No. 97. Report of Bvt. Brigadier General Alfred L. Pearson, One hundred and fifty-fifth Pennsylvania Infantry, commanding Third Brigade, of operations February 5-7.1
HDQRS. THIRD BRIGADE, FIRST DIVISION, FIFTH CORPS,
February 13, 1865.
SIR: I have the honor to submit the following report of the movements and operations of this command during the 5th, 6th, and 7th days of February, 1865:
In obedience to orders I moved from camp near Petersburg, Va., on Sunday, February 5, at 6.30 a.m., passing along the line of the Weldon Railroad in the direction of Reams’ Station. Left the railroad before reaching that point and moved in the direction of Dinwiddie Court-House, crossing Rowanty Creek at 2 p.m., and halted about three miles from the Court-House. Placed the command in line and bivouacked. Threw out a strong picket force connecting with the Second Brigade, First Division, on my right and Third Division on the left. At 11.30 p.m. received orders to withdraw the picket-line and to move back, covering the First and Second Brigades of First Division.
Marched until daylight, when we halted near Hatcher’s Run and rested until 10 a.m. (6th), when, by orders received from Brevet Major-
General Griffin, commanding First Division, moved to a line of partially constructed works (thrown up by the enemy) occupied by a brigade of the Second Corps. Relieved said brigade and placed my command in line of battle, right resting at Armstrong’s Mill on Hatcher’s Run and extending along the line of works to within fifty yards of the Vaughan road. Threw out a strong picket-line in my front and built a good line of works. Remained in that position until 4.15 p.m., when I received the following order:
FEBRUARY 5 , 1865-4 p.m.
Brevet Major-General GRIFFIN:
I want to take your right brigade from the line further to the right. I wish you would have the commanding officer of that brigade place himself there on the right to receive a call from me.
G. K. WARREN,
In pursuance of said order and by direction of a staff officer from Major-General Warren, I moved my brigade (through the line of works) by the flank through a strip of woods. The enemy at this time opened on us with a battery of 3-inch guns on my right, killing and wounding a few of my men. Was met by Major-General Warren who ordered me to place my command in line of battle, which I immediately did, my right resting in rear of center of one of the brigades of Third Division and extending along to rear of a brigade of Second Division and in following order: Thirty-second Massachusetts (Colonel Edmands); One hundred and fifty-fifth Pennsylvania Volunteers (Captain J. T. Bell); Sixteenth Michigan (Brevet Colonel Partridge); One hundred and eighteenth Pennsylvania Volunteers (Brevet Colonel Herring); Twentieth Maine (Lieutenant-Colonel Gilmore); Eighty-third Pennsylvania Volunteers (Lieutenant-Colonel Rogers); Ninety-first Pennsylvania Volunteers (Captain Donnell), and First Michigan (Lieutenant-Colonel Lockley). Had no sooner formed than I received orders from Major-General Warren (in person) to double-quick a portion of brigade to the front and report to Brevet Major-General Ayres, whose troops were then hotly engaged with the enemy. Took the One hundred and fifty-fifth Pennsylvania Volunteers and Thirty-second Massachusetts Volunteers, and double-quacked them by the left flank to the front and quickly placed them on the left of brigade of Second Division near Dabney’s Mill, where they immediately became fiercely engaged with the enemy.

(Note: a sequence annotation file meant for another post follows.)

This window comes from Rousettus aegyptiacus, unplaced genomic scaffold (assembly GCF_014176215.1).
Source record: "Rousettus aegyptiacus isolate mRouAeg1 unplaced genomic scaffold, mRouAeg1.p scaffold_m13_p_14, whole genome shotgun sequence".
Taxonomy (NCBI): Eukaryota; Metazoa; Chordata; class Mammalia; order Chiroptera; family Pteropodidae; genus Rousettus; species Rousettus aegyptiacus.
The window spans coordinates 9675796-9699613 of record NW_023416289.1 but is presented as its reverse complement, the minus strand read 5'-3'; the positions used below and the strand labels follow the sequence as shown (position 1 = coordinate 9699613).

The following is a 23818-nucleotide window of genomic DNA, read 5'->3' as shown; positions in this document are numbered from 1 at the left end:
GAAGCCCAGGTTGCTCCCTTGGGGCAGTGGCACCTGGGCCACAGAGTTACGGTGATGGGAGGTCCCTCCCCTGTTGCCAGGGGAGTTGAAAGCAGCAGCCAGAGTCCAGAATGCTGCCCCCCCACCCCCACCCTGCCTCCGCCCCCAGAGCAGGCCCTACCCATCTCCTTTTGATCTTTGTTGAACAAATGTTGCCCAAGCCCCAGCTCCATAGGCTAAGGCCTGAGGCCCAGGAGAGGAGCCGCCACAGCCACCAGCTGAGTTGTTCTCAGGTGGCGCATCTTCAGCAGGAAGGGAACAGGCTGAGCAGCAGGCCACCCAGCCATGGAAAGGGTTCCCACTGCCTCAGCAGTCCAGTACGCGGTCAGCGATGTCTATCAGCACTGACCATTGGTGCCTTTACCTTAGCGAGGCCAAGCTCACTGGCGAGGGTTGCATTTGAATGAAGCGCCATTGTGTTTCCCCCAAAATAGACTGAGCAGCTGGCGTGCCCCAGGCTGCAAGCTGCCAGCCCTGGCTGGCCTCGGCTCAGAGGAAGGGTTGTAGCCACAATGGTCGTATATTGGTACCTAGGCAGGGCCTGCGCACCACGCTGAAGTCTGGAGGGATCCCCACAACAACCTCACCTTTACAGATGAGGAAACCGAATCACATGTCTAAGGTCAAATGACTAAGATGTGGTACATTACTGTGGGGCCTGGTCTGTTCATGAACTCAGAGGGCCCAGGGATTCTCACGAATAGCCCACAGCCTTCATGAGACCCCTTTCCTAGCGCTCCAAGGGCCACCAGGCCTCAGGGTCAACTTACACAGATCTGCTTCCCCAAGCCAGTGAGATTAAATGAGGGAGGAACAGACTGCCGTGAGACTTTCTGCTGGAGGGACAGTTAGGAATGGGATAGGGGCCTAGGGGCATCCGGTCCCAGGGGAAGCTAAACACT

By order of General Ayres I brought up another regiment (Sixteenth Michigan) and placed it on the right of the brigade of the Second Division spoken of above, with orders to the commanding officer (Colonel Partridge) to hold the position as long as possible. The brigade on my right having broken, I proceeded to bring up the rest of the brigade, but was met by a flank fire, which caused the troops to falter and finally to fall back. At the same time the Thirty-second Massachusetts and One hundred and fifty-fifth Pennsylvania Volunteers were forced to fall back in consequence of a body of the enemy’s troops attacking them on their left and also from a severe fire from their rear, which, in my opinion, came from troops of the Third Division of Fifth Corps and a mass of troops (seemingly without officers) of the Sixth Corps, who had become partially demoralized. After much hard labor and exertion the brigade was again nearly reformed, when a volley from our rear (killing and wounding many, among whom was Captain Smith of the Eighty-third Pennsylvania, killed) caused my command to break. Fell back a short distance, and again reformed and advanced in good